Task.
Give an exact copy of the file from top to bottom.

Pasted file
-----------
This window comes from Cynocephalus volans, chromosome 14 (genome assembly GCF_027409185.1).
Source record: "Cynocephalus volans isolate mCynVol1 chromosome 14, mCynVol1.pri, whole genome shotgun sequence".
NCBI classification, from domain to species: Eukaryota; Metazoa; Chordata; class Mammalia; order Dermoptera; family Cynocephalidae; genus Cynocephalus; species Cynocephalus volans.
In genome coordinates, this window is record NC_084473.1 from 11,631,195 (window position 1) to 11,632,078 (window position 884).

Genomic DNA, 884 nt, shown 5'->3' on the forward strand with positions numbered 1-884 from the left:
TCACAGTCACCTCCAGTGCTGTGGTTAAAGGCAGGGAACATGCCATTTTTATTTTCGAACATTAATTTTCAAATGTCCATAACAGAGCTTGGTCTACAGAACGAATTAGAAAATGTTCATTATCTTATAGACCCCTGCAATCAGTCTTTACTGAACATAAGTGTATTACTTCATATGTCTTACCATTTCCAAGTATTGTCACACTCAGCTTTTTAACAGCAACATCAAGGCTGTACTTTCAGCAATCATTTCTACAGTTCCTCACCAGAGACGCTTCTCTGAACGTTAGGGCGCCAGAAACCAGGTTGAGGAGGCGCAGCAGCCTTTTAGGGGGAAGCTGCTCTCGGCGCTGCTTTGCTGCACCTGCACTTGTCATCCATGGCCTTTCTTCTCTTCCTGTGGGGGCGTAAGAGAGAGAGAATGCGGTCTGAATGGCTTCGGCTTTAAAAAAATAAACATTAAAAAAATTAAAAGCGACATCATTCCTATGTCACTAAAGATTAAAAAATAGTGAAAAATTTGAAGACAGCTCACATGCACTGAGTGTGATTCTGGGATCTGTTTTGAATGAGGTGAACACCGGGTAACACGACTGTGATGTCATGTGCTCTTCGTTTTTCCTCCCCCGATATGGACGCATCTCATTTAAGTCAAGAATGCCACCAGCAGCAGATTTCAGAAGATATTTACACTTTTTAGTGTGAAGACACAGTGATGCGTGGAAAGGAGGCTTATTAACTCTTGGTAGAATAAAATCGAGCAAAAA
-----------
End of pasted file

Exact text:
This window comes from Cynocephalus volans, chromosome 14 (genome assembly GCF_027409185.1).
Source record: "Cynocephalus volans isolate mCynVol1 chromosome 14, mCynVol1.pri, whole genome shotgun sequence".
NCBI classification, from domain to species: Eukaryota; Metazoa; Chordata; class Mammalia; order Dermoptera; family Cynocephalidae; genus Cynocephalus; species Cynocephalus volans.
In genome coordinates, this window is record NC_084473.1 from 11,631,195 (window position 1) to 11,632,078 (window position 884).

Genomic DNA, 884 nt, shown 5'->3' on the forward strand with positions numbered 1-884 from the left:
TCACAGTCACCTCCAGTGCTGTGGTTAAAGGCAGGGAACATGCCATTTTTATTTTCGAACATTAATTTTCAAATGTCCATAACAGAGCTTGGTCTACAGAACGAATTAGAAAATGTTCATTATCTTATAGACCCCTGCAATCAGTCTTTACTGAACATAAGTGTATTACTTCATATGTCTTACCATTTCCAAGTATTGTCACACTCAGCTTTTTAACAGCAACATCAAGGCTGTACTTTCAGCAATCATTTCTACAGTTCCTCACCAGAGACGCTTCTCTGAACGTTAGGGCGCCAGAAACCAGGTTGAGGAGGCGCAGCAGCCTTTTAGGGGGAAGCTGCTCTCGGCGCTGCTTTGCTGCACCTGCACTTGTCATCCATGGCCTTTCTTCTCTTCCTGTGGGGGCGTAAGAGAGAGAGAATGCGGTCTGAATGGCTTCGGCTTTAAAAAAATAAACATTAAAAAAATTAAAAGCGACATCATTCCTATGTCACTAAAGATTAAAAAATAGTGAAAAATTTGAAGACAGCTCACATGCACTGAGTGTGATTCTGGGATCTGTTTTGAATGAGGTGAACACCGGGTAACACGACTGTGATGTCATGTGCTCTTCGTTTTTCCTCCCCCGATATGGACGCATCTCATTTAAGTCAAGAATGCCACCAGCAGCAGATTTCAGAAGATATTTACACTTTTTAGTGTGAAGACACAGTGATGCGTGGAAAGGAGGCTTATTAACTCTTGGTAGAATAAAATCGAGCAAAAA